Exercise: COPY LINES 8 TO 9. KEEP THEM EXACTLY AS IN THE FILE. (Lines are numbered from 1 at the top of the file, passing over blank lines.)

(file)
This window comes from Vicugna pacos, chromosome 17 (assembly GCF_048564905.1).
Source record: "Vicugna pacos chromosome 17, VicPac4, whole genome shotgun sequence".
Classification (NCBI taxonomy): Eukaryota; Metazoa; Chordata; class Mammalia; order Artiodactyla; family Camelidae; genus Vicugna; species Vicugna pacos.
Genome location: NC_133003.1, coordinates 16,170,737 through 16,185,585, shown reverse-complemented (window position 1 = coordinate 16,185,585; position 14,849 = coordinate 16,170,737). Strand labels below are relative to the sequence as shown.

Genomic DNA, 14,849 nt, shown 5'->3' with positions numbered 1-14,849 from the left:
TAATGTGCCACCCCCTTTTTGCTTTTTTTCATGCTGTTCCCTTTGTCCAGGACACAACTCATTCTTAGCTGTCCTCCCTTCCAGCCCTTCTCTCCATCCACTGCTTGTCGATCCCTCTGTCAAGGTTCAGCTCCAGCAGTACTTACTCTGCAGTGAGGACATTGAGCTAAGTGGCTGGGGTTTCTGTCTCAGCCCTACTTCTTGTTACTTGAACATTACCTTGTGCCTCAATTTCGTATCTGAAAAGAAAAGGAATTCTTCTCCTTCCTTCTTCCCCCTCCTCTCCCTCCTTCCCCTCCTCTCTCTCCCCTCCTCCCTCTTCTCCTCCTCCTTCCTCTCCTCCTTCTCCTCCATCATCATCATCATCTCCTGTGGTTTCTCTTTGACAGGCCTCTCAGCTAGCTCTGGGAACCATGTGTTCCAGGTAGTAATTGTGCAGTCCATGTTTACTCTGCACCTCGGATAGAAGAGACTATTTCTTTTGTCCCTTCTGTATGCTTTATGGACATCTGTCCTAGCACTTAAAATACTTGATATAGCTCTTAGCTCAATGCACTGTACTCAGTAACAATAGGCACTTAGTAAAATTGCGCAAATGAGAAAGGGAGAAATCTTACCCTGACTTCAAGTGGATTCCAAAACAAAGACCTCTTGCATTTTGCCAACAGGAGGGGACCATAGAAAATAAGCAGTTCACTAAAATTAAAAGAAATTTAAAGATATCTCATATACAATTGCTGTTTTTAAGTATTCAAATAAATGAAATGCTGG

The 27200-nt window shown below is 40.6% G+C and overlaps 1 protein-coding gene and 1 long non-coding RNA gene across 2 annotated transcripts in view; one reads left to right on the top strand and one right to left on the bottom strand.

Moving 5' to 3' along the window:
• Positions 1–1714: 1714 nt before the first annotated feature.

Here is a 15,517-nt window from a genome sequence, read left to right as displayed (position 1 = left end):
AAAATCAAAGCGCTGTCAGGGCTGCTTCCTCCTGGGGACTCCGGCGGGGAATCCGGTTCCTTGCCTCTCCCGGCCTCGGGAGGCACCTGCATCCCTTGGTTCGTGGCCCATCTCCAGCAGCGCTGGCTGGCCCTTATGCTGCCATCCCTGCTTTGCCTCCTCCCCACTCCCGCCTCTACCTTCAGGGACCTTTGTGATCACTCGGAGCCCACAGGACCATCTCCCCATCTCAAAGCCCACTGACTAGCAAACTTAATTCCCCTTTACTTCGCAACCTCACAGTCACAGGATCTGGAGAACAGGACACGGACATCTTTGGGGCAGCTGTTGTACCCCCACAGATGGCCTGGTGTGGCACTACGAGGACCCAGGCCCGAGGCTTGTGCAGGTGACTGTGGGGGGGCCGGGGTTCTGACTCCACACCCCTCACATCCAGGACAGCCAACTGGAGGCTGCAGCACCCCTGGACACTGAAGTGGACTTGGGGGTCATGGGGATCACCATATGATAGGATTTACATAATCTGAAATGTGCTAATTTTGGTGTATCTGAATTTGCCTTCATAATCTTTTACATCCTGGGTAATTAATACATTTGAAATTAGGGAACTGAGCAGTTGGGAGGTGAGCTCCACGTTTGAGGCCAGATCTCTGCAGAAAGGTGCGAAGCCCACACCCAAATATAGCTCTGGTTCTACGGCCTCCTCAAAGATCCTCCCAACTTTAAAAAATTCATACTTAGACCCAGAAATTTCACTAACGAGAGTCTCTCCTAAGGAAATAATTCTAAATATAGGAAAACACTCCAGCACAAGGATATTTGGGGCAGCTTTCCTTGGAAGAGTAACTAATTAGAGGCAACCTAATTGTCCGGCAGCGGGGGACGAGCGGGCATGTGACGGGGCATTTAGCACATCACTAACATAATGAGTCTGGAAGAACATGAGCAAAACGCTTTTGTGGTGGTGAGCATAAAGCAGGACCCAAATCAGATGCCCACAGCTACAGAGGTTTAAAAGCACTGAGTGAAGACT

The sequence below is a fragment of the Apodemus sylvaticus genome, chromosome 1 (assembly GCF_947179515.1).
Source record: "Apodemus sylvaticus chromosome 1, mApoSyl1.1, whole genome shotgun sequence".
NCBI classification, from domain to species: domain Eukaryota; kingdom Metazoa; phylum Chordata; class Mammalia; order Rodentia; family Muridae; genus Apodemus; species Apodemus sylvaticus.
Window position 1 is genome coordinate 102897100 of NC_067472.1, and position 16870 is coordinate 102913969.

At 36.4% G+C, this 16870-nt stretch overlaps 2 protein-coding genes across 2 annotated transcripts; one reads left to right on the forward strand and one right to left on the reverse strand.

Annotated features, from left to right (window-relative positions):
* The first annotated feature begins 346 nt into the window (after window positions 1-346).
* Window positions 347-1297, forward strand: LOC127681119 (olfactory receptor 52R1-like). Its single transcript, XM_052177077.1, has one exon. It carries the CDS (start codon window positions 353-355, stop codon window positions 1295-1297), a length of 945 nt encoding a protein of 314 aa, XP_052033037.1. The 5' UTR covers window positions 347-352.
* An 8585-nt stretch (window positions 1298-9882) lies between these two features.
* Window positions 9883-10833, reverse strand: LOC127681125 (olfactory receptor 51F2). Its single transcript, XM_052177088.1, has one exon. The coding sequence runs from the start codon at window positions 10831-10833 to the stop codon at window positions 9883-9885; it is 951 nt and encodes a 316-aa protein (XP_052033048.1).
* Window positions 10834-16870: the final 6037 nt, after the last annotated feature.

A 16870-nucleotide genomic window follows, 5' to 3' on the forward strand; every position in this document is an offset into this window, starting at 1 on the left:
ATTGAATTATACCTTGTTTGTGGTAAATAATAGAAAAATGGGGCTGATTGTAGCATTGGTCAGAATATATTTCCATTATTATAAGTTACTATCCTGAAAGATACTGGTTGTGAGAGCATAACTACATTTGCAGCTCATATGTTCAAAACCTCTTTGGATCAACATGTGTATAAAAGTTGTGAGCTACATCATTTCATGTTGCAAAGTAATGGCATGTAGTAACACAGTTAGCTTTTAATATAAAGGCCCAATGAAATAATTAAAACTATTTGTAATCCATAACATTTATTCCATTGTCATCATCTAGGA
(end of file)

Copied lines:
Moving 5' to 3' along the window:
• Positions 1–1714: 1714 nt before the first annotated feature.